Russia: April 15, 2004

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Russia has agreed to withdraw it's Soviet era troops garrisons from Georgia within five years. Because of problems with Chechnya (rebels there were taking refuge in Georgia and the Georgians were ignoring it), Russia had refused to withdraw it's troops. Now, with the promise of money (several hundred million dollars) from the United States to pay for moving, and setting up the 8,000 Russian troops in new bases back home, the troops will go. The U.S. has apparently assured the Russians that it would continue to pressure the Georgians to keep the heat on Chechen rebels operating in Georgia. Russia feels it can trust the Americans to do this because Chechens are showing up a lot in Afghanistan, fighting American troops. Chechens have long been active with al Qaeda. 

Russia is back in the foreign aid business again, although on a much smaller scale than in the Cold War days. It is spending two million dollars to send weapons to Kyrgyzstan, and help repair some old Soviet era military bases.

Russia has more money for military purposes, largely because of a thriving economy, but also because Russian defense industries have largely finished their post Cold War shakeout. Those weapons manufacturers that survive are producing stuff that can compete on the global arms market. This has reassured the Russian military to the point where major weapons systems are being purchased once more. Small quantities of tanks and warplanes are being bought, with the prospects of larger orders if the equipment meets expectations. Senior Russian commanders remember the often shoddy stuff they got in the old days, and don't want to get burned again.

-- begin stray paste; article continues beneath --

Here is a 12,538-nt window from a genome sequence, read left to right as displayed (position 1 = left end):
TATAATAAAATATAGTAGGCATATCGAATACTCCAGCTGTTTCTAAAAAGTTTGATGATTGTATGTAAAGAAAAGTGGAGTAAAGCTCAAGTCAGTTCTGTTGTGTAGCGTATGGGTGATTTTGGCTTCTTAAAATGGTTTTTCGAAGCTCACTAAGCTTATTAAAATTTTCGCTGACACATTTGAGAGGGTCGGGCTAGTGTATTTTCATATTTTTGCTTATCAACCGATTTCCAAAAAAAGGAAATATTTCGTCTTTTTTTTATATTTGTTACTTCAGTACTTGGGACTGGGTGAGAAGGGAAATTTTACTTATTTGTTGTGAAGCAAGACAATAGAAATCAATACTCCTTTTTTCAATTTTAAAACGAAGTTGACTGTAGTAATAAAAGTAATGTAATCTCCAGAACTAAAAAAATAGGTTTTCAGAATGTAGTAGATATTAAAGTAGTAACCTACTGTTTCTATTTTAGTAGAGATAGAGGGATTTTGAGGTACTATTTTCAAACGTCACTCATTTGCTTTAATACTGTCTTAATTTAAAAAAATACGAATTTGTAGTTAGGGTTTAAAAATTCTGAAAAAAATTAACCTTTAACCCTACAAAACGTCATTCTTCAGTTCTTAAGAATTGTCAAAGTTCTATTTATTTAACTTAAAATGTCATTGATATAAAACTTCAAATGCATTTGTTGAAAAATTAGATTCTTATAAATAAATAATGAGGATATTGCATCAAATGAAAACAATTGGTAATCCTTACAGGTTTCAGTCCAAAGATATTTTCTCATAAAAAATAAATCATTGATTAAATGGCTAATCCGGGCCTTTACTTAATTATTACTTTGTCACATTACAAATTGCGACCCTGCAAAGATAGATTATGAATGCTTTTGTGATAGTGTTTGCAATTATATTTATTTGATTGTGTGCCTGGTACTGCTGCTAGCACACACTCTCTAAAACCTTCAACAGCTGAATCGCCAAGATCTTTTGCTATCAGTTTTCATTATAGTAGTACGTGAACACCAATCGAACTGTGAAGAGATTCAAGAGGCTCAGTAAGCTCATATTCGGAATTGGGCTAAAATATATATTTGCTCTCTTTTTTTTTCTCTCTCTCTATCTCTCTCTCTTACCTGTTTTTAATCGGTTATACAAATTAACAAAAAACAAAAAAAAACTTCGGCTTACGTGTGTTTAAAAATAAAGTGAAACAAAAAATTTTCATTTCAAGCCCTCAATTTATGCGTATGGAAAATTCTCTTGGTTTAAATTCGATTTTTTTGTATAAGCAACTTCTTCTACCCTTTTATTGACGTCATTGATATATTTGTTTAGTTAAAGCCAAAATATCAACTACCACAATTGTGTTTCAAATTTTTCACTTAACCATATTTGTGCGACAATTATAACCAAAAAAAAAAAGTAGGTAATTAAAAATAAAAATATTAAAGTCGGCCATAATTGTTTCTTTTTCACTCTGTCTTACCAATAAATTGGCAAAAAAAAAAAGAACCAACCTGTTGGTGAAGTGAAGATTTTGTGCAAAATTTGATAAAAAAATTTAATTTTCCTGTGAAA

The Chechen war grinds on. It's a war of attrition, with the fighting increasingly being Chechen versus Chechen. Some of the rebel factions have expressed an interest in negotiating deals, and discussions are quietly going on. 

 

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